An oral history of ‘The Meh List’

October 7, 2014
Category: Uncategorized

The New York Times Magazine’s One-Page Magazine is no more, and with it goes the Meh List, a weekly tabulation of things that are “Not Hot, Not Not, Just Meh.” Recently in meh: B.J. Surhoff (Sept. 21). Book trailers (Sept. 7). The Meh List (Sept. 28). One time the list declared pizza meh, remember that?

mehlist-logoSamantha Henig, the Times Magazine’s digital editor, has been writing the Meh List since 2012. She and Times Magazine story editor Jon Kelly, the founding editor of the One-Page Magazine, discussed its life and death.

Samantha Henig: Hey Jon, remember that oral history of the Approval Matrix that we made fun of for being self-righteous? Well, I think we should do something similar to send off the One-Page Magazine, which breathed its final breath last month. As far as I remember, it was conceived by you and Hugo, right?

Jon Kelly: Yeah, three years ago, Hugo Lindgren, the editor-in-chief at the time, was playing with the idea of doing something different in the front of the book, particularly on the first page. He wanted something graphic, something with multiple parts. I’m pretty sure he was joking when he blurted out, “It would be great to make a whole magazine on a single page.” But I took the mission very seriously.

B.J. Surhoff, left, and Cal Ripken share a laugh in 2007. (AP Photo/Gail Burton)

B.J. Surhoff, left, and Cal Ripken share a laugh in 2007. (AP Photo/Gail Burton)

As the page came together, it was clear that we needed some culture-ish component that worked with our quasi-serious tone. Adam Sternbergh, who was then the magazine’s culture editor, had a funny idea. “You know how they have ‘hot lists’ and ‘not lists,’ ” he said. “Well, you should have a meh list.” It was an instantly and obviously great idea, so I asked Adam to do it.

SH: And Adam stuck with the job for, what, two weeks?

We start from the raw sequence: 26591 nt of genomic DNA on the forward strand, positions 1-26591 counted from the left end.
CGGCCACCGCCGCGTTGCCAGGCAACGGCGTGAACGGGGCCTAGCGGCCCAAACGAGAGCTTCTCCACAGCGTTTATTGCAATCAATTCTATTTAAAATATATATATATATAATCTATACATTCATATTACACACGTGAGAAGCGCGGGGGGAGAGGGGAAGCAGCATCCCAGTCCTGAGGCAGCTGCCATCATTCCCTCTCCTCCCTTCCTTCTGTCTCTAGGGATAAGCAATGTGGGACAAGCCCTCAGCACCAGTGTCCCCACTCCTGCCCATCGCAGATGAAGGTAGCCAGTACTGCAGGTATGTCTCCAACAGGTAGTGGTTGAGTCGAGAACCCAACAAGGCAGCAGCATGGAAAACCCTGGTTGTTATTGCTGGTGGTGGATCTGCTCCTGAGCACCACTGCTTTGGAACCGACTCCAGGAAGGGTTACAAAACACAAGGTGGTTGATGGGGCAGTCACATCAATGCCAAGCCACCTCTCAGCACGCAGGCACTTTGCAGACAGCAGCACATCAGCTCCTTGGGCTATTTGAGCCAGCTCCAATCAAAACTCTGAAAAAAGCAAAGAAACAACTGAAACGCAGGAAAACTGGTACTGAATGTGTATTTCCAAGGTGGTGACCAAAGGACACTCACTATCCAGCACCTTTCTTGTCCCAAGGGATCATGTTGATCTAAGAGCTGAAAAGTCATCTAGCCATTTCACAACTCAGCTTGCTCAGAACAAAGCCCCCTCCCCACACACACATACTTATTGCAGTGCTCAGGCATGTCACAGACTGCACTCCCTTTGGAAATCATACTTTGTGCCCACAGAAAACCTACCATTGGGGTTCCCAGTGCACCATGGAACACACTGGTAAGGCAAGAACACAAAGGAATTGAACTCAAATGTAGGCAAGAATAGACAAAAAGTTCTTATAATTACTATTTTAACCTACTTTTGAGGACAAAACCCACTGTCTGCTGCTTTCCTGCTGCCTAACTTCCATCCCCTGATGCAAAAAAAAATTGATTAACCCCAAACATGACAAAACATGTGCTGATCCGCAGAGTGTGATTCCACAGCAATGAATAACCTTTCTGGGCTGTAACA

JK: Yeah, something like that. Then Greg Veis, who was a story editor here, took over. He had already been involved as the “additional reporter” — a sort of bogus credit that I added on. I had worked at Bloomberg for a couple years and often delighted in the company’s earnest habit of listing a ridiculous number of reporters for even the shortest article. I thought it would be even funnier to list an “additional reporter” for a column half the size of the Nutrition Facts box.

SH: Greg sat behind me, and you two used to have your weekly Meh List meeting in my ear. It was super annoying. The only way I could make the whole thing end faster was to help out. Generally my input was solicited when you realized that the list needed “a woman thing.” I’m pretty sure I won you both over with “Febreze.”

JK: Greg put together some amazing lists. “Rob Schneider (Except in ‘The Waterboy’)” is one of my enduring favorite entries. The shining moment of that first year was when we put Sierra Mist on the list and Sierra Mist sent us free windbreakers and soda.

Freddy Adu once had a Sierra Mist endorsement deal.  (PRNewsFoto/Pepsi-Cola Company)

Freddy Adu, whose soccer career has been rather meh, once had a Sierra Mist endorsement deal. (PRNewsFoto/Pepsi-Cola Company)

SH: I had that Sierra Mist hat on my desk for at least a year. Right next to the Cheerwine that we got after Sam Sifton attempted to cook with Cheerwine. But I guess the awesome swag wasn’t enough to keep Greg Veis.

JK: Greg had many talents. But being a columnist is a taxing job. Burnout is high and there’s a natural attrition rate. I think we began to see that around the time of “Brita water filters” and “Registering for oven mitts” and “Art stores in beach towns.” No one was surprised when he left to become the executive editor of The New Republic.

SH: You and I had a staredown after Greg left. I knew that you were going to try to convince me that this was my big, exciting moment to take over the Meh List — an honor that I had very little interest in having bestowed upon me. My conditions for assuming the job were that 1) I get to do it along with my friend Libby Gery, who’s a user experience strategist here at the Times (hence the addition of “user experience” to the “additional reporting” credit), and 2) that we always write the lists over martinis at Wolfgang’s, the steakhouse in the ground floor of the Times building.